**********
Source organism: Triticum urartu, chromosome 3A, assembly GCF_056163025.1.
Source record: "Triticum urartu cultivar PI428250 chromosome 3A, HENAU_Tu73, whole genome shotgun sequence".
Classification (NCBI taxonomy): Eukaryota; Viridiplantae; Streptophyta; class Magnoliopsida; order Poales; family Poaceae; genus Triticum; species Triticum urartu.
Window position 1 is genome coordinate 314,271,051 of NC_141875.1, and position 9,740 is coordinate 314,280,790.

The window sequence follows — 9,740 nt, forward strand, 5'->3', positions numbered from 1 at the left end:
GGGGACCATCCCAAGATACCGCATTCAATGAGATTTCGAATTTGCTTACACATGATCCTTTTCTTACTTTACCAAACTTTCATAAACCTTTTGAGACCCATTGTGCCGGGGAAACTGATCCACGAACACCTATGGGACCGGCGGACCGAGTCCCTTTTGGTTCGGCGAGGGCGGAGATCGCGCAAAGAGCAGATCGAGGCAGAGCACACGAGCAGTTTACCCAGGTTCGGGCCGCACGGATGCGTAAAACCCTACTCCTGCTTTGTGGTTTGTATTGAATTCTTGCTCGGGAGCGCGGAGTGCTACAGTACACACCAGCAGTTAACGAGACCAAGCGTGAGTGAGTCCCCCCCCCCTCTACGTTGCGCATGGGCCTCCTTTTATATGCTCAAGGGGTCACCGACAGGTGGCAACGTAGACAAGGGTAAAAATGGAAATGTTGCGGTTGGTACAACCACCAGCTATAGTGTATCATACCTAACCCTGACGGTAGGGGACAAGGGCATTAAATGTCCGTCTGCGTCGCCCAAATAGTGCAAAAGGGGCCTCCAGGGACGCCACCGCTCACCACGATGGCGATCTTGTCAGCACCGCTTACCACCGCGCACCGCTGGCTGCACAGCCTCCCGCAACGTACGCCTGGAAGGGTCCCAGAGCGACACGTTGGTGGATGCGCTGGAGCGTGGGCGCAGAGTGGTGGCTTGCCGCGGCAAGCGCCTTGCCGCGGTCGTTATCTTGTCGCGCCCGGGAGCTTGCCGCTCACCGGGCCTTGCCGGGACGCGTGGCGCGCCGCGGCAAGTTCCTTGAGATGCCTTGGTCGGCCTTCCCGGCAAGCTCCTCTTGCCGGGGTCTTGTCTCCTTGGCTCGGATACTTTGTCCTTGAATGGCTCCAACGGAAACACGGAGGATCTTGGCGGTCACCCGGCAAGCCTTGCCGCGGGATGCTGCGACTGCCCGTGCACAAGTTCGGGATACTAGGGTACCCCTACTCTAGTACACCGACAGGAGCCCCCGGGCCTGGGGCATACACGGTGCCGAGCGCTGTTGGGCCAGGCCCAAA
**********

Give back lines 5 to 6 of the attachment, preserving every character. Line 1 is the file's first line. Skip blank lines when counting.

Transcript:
The window sequence follows — 9,740 nt, forward strand, 5'->3', positions numbered from 1 at the left end:
GGGGACCATCCCAAGATACCGCATTCAATGAGATTTCGAATTTGCTTACACATGATCCTTTTCTTACTTTACCAAACTTTCATAAACCTTTTGAGACCCATTGTGCCGGGGAAACTGATCCACGAACACCTATGGGACCGGCGGACCGAGTCCCTTTTGGTTCGGCGAGGGCGGAGATCGCGCAAAGAGCAGATCGAGGCAGAGCACACGAGCAGTTTACCCAGGTTCGGGCCGCACGGATGCGTAAAACCCTACTCCTGCTTTGTGGTTTGTATTGAATTCTTGCTCGGGAGCGCGGAGTGCTACAGTACACACCAGCAGTTAACGAGACCAAGCGTGAGTGAGTCCCCCCCCCCTCTACGTTGCGCATGGGCCTCCTTTTATATGCTCAAGGGGTCACCGACAGGTGGCAACGTAGACAAGGGTAAAAATGGAAATGTTGCGGTTGGTACAACCACCAGCTATAGTGTATCATACCTAACCCTGACGGTAGGGGACAAGGGCATTAAATGTCCGTCTGCGTCGCCCAAATAGTGCAAAAGGGGCCTCCAGGGACGCCACCGCTCACCACGATGGCGATCTTGTCAGCACCGCTTACCACCGCGCACCGCTGGCTGCACAGCCTCCCGCAACGTACGCCTGGAAGGGTCCCAGAGCGACACGTTGGTGGATGCGCTGGAGCGTGGGCGCAGAGTGGTGGCTTGCCGCGGCAAGCGCCTTGCCGCGGTCGTTATCTTGTCGCGCCCGGGAGCTTGCCGCTCACCGGGCCTTGCCGGGACGCGTGGCGCGCCGCGGCAAGTTCCTTGAGATGCCTTGGTCGGCCTTCCCGGCAAGCTCCTCTTGCCGGGGTCTTGTCTCCTTGGCTCGGATACTTTGTCCTTGAATGGCTCCAACGGAAACACGGAGGATCTTGGCGGTCACCCGGCAAGCCTTGCCGCGGGATGCTGCGACTGCCCGTGCACAAGTTCGGGATACTAGGGTACCCCTACTCTAGTACACCGACAGGAGCCCCCGGGCCTGGGGCATACACGGTGCCGAGCGCTGTTGGGCCAGGCCCAAA